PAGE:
Dan Cohen

Creating a Blog from Scratch, Part 1: What is a Blog, Anyway?
Posted to Programming for Poets on 16 December 2005, 11:19 AM EST

Programming for PoetsIf you look at the bottom of this page, you won't see any of the telltale signs that it is generated by a blog software package like Blogger, Moveable Type, or WordPress. When I was redesigning this site and wanted to add a blog to it, I made the perhaps foolhardy decision to write my own blogging software. Why, you might ask, would I recreate the proverbial wheel? As I'll explain in several other columns in this space, writing your own software is one of the best ways to learn—not only about how to write software, but also about genres and to think about (and rethink) some of the assumptions that go into the construction of software written for specific genres. The first question I therefore asked myself was, What is a blog, anyway?

Seems like an easy question. But it's really not. Blogs began literally as "Web logs," as logs of links to websites that people thought were interesting and wanted to share with others. Hip readers of this blog will recognize, however, that this task has recently shifted to new "Web 2.0" services like del.icio.us, Furl, and Digg. Many blogs continue to include links to other websites, of course, perhaps with some commentary added, but the blog is quickly becoming the wrong place to merely list a bunch of links.

Following this initial purpose, the blog became a place for early adopters to write about events in their lives. In other words, the closest cognate to an offline genre was the diary. As I'll argue in my next post in this series, this phase has made a permanent (and not entirely positive) mark on blogging software. Let me say for now that it led to what I would call "the tryanny of the calendar" (note all of those calendars on blogs).

Many bloggers (including this one), however, aren't writing diary entries. We're passing along information to readers, some of it topical and time-based and some of it not. For instance, I found a great post on Wally Grotophorst's blog about getting rid of the need to type in passwords (which I do a lot). Is this topic essentially about Friday, October 28th, 2005 at 2:43 pm as WordPress emphasizes in Wally's archive? No. It's about "Faster SSH Logins," as his effectively terse title suggests. This led me to my first idea for my own blogging software: emphasize, above all, the subject matter and the content of each post.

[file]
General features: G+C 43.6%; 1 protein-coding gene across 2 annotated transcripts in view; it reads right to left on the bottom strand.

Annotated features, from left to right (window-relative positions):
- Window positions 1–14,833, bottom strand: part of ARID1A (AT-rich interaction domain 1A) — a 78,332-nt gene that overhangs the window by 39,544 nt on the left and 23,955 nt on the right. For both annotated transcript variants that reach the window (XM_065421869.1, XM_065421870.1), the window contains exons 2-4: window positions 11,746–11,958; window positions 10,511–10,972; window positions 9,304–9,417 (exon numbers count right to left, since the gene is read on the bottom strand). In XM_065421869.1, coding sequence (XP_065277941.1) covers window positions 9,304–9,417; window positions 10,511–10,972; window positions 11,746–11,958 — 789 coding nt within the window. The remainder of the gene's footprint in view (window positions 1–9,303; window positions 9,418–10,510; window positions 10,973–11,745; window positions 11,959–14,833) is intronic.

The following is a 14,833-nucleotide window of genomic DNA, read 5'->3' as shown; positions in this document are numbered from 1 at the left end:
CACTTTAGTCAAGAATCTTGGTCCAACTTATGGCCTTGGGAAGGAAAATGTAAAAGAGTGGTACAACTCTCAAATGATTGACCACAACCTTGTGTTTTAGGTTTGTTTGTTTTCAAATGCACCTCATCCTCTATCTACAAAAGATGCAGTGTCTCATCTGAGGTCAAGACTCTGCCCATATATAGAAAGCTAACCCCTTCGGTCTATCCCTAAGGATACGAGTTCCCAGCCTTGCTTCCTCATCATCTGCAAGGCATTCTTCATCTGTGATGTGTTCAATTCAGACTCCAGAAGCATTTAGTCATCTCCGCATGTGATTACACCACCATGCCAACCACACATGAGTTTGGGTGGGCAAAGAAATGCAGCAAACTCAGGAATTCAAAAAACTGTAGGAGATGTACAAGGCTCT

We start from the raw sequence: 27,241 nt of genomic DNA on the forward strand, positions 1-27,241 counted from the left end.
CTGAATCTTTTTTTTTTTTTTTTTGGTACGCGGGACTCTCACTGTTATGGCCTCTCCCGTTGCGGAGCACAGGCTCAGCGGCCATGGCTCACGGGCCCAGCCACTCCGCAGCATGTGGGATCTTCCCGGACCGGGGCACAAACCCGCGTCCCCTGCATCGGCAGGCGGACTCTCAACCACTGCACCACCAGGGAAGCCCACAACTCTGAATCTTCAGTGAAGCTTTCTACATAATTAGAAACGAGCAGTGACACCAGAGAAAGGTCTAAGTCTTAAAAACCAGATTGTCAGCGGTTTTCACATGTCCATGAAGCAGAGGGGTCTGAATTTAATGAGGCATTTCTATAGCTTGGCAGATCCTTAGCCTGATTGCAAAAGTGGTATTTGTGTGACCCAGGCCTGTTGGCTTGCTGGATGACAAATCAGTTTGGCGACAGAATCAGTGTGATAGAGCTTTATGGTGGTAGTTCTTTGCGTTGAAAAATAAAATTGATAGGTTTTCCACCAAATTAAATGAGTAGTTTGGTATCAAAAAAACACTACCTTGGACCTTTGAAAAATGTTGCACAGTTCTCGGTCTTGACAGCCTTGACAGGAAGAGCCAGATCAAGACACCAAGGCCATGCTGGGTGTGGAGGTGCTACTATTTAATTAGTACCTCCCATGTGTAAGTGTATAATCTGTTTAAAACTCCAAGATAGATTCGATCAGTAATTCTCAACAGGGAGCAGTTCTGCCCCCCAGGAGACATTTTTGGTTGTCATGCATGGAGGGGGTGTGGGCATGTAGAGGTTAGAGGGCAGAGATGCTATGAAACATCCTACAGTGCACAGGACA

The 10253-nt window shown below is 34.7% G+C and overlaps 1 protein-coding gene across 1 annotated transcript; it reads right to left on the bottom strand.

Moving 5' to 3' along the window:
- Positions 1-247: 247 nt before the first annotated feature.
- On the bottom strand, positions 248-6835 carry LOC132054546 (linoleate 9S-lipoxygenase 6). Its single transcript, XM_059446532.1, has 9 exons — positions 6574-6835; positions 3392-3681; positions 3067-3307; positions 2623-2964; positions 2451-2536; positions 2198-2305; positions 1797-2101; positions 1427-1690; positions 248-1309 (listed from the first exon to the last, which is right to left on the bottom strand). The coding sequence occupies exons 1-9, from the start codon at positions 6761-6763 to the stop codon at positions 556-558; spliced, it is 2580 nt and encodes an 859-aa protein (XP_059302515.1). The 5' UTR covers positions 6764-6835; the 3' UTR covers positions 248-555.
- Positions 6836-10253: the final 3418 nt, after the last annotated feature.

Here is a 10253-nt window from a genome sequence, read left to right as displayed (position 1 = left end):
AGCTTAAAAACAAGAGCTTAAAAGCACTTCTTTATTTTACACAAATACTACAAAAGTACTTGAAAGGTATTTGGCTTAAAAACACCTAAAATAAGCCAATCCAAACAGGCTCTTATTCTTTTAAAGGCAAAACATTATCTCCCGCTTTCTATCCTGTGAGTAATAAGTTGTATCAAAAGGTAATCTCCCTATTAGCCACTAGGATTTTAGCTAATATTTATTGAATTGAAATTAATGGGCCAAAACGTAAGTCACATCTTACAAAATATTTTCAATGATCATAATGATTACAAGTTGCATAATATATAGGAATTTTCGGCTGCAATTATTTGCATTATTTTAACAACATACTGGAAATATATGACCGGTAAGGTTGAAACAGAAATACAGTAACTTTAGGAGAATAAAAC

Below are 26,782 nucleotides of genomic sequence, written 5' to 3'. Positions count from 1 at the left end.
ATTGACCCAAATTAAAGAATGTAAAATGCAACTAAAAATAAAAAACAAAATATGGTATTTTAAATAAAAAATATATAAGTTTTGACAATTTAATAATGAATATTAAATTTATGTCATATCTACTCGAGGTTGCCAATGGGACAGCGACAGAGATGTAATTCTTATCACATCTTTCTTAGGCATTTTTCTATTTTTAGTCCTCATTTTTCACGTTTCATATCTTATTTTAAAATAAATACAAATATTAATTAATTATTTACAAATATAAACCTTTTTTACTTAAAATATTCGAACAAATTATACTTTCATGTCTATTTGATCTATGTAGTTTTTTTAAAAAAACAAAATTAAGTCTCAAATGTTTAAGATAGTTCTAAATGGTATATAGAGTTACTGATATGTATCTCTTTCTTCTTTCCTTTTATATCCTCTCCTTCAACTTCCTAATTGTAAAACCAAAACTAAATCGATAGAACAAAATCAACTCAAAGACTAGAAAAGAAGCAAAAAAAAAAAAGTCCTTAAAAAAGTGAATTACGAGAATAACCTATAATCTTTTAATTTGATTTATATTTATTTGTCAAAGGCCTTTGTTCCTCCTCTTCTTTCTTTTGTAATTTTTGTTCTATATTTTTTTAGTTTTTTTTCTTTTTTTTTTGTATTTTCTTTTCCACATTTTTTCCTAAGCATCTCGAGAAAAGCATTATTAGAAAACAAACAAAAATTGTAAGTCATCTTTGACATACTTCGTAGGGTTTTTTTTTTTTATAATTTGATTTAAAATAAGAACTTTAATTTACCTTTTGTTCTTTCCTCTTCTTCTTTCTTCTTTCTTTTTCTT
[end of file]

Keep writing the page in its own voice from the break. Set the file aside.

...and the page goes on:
It also made me realize something even more basic. At heart a blog is very simple: it's merely a way to dynamically create a site out of a series of "posts," in the same way that a website consists of a series of web pages. Blogs now do all kinds of things: rant and rave, sell products, provide useful tips, record profound thoughts. With this in mind I started writing some PHP code and setting up a database that would serve this blog, but in a much simpler way than Blogger, Moveable Type, and WordPress.

In Part II of this series, I'll discuss the advantages and disadvantages of existing blogging software, and how I tried to retain the positives, remove the negatives, and create a much slimmer but highly useful and flexible piece of software that anyone could write with just a little bit of programming experience.

Part 2: Advantages and Disadvantages of Popular Blog Software

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Comments or questions? Contact me. [Editor's note: This blog post was written before August 2007, when I converted this blog from my own blogging software to WordPress and added commenting to the end of posts.]

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